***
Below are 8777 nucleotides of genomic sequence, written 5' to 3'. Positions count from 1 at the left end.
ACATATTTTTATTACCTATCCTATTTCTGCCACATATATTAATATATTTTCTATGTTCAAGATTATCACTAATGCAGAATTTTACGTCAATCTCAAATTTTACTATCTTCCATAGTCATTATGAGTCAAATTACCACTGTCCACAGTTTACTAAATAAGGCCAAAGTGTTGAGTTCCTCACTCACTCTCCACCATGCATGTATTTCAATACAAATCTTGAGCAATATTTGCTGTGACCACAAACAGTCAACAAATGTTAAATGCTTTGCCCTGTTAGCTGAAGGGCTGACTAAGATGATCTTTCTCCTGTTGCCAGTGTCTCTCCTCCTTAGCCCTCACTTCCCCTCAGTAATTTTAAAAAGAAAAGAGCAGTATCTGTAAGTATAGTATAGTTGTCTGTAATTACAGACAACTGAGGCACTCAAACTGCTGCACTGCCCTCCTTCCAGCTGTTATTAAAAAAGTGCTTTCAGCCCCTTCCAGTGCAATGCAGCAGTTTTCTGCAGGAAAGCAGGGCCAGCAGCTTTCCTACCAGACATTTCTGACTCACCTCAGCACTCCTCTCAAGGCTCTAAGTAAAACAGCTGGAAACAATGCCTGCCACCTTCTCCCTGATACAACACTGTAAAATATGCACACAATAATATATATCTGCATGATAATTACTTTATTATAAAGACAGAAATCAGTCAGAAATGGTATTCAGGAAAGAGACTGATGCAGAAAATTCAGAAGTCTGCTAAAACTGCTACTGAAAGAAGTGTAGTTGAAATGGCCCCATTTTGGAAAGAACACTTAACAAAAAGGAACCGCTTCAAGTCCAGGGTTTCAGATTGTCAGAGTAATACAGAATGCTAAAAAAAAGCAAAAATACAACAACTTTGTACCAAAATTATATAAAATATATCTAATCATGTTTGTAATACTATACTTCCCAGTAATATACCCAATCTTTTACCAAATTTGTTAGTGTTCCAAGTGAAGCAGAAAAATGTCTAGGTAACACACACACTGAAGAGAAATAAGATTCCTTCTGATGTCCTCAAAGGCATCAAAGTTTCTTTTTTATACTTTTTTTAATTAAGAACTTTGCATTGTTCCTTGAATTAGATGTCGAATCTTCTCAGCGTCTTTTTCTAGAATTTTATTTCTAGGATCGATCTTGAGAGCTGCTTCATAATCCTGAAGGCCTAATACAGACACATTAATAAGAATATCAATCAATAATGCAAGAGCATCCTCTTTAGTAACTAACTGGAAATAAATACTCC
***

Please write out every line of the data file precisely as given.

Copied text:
Below are 8777 nucleotides of genomic sequence, written 5' to 3'. Positions count from 1 at the left end.
ACATATTTTTATTACCTATCCTATTTCTGCCACATATATTAATATATTTTCTATGTTCAAGATTATCACTAATGCAGAATTTTACGTCAATCTCAAATTTTACTATCTTCCATAGTCATTATGAGTCAAATTACCACTGTCCACAGTTTACTAAATAAGGCCAAAGTGTTGAGTTCCTCACTCACTCTCCACCATGCATGTATTTCAATACAAATCTTGAGCAATATTTGCTGTGACCACAAACAGTCAACAAATGTTAAATGCTTTGCCCTGTTAGCTGAAGGGCTGACTAAGATGATCTTTCTCCTGTTGCCAGTGTCTCTCCTCCTTAGCCCTCACTTCCCCTCAGTAATTTTAAAAAGAAAAGAGCAGTATCTGTAAGTATAGTATAGTTGTCTGTAATTACAGACAACTGAGGCACTCAAACTGCTGCACTGCCCTCCTTCCAGCTGTTATTAAAAAAGTGCTTTCAGCCCCTTCCAGTGCAATGCAGCAGTTTTCTGCAGGAAAGCAGGGCCAGCAGCTTTCCTACCAGACATTTCTGACTCACCTCAGCACTCCTCTCAAGGCTCTAAGTAAAACAGCTGGAAACAATGCCTGCCACCTTCTCCCTGATACAACACTGTAAAATATGCACACAATAATATATATCTGCATGATAATTACTTTATTATAAAGACAGAAATCAGTCAGAAATGGTATTCAGGAAAGAGACTGATGCAGAAAATTCAGAAGTCTGCTAAAACTGCTACTGAAAGAAGTGTAGTTGAAATGGCCCCATTTTGGAAAGAACACTTAACAAAAAGGAACCGCTTCAAGTCCAGGGTTTCAGATTGTCAGAGTAATACAGAATGCTAAAAAAAAGCAAAAATACAACAACTTTGTACCAAAATTATATAAAATATATCTAATCATGTTTGTAATACTATACTTCCCAGTAATATACCCAATCTTTTACCAAATTTGTTAGTGTTCCAAGTGAAGCAGAAAAATGTCTAGGTAACACACACACTGAAGAGAAATAAGATTCCTTCTGATGTCCTCAAAGGCATCAAAGTTTCTTTTTTATACTTTTTTTAATTAAGAACTTTGCATTGTTCCTTGAATTAGATGTCGAATCTTCTCAGCGTCTTTTTCTAGAATTTTATTTCTAGGATCGATCTTGAGAGCTGCTTCATAATCCTGAAGGCCTAATACAGACACATTAATAAGAATATCAATCAATAATGCAAGAGCATCCTCTTTAGTAACTAACTGGAAATAAATACTCC